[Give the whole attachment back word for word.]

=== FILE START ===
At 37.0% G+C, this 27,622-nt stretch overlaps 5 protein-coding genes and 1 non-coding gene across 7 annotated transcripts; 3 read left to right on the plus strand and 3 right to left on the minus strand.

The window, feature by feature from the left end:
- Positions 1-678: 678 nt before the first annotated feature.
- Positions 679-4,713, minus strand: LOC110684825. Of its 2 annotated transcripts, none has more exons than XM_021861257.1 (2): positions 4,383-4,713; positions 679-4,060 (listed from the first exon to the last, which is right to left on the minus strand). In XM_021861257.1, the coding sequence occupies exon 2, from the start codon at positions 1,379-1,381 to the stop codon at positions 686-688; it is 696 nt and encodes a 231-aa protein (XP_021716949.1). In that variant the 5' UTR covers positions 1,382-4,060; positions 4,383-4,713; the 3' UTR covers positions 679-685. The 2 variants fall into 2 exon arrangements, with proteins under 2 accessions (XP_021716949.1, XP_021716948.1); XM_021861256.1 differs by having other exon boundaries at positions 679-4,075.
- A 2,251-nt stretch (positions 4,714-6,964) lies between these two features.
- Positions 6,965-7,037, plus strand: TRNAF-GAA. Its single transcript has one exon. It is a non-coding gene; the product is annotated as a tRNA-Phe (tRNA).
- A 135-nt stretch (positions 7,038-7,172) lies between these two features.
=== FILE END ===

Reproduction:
At 37.0% G+C, this 27,622-nt stretch overlaps 5 protein-coding genes and 1 non-coding gene across 7 annotated transcripts; 3 read left to right on the plus strand and 3 right to left on the minus strand.

The window, feature by feature from the left end:
- Positions 1-678: 678 nt before the first annotated feature.
- Positions 679-4,713, minus strand: LOC110684825. Of its 2 annotated transcripts, none has more exons than XM_021861257.1 (2): positions 4,383-4,713; positions 679-4,060 (listed from the first exon to the last, which is right to left on the minus strand). In XM_021861257.1, the coding sequence occupies exon 2, from the start codon at positions 1,379-1,381 to the stop codon at positions 686-688; it is 696 nt and encodes a 231-aa protein (XP_021716949.1). In that variant the 5' UTR covers positions 1,382-4,060; positions 4,383-4,713; the 3' UTR covers positions 679-685. The 2 variants fall into 2 exon arrangements, with proteins under 2 accessions (XP_021716949.1, XP_021716948.1); XM_021861256.1 differs by having other exon boundaries at positions 679-4,075.
- A 2,251-nt stretch (positions 4,714-6,964) lies between these two features.
- Positions 6,965-7,037, plus strand: TRNAF-GAA. Its single transcript has one exon. It is a non-coding gene; the product is annotated as a tRNA-Phe (tRNA).
- A 135-nt stretch (positions 7,038-7,172) lies between these two features.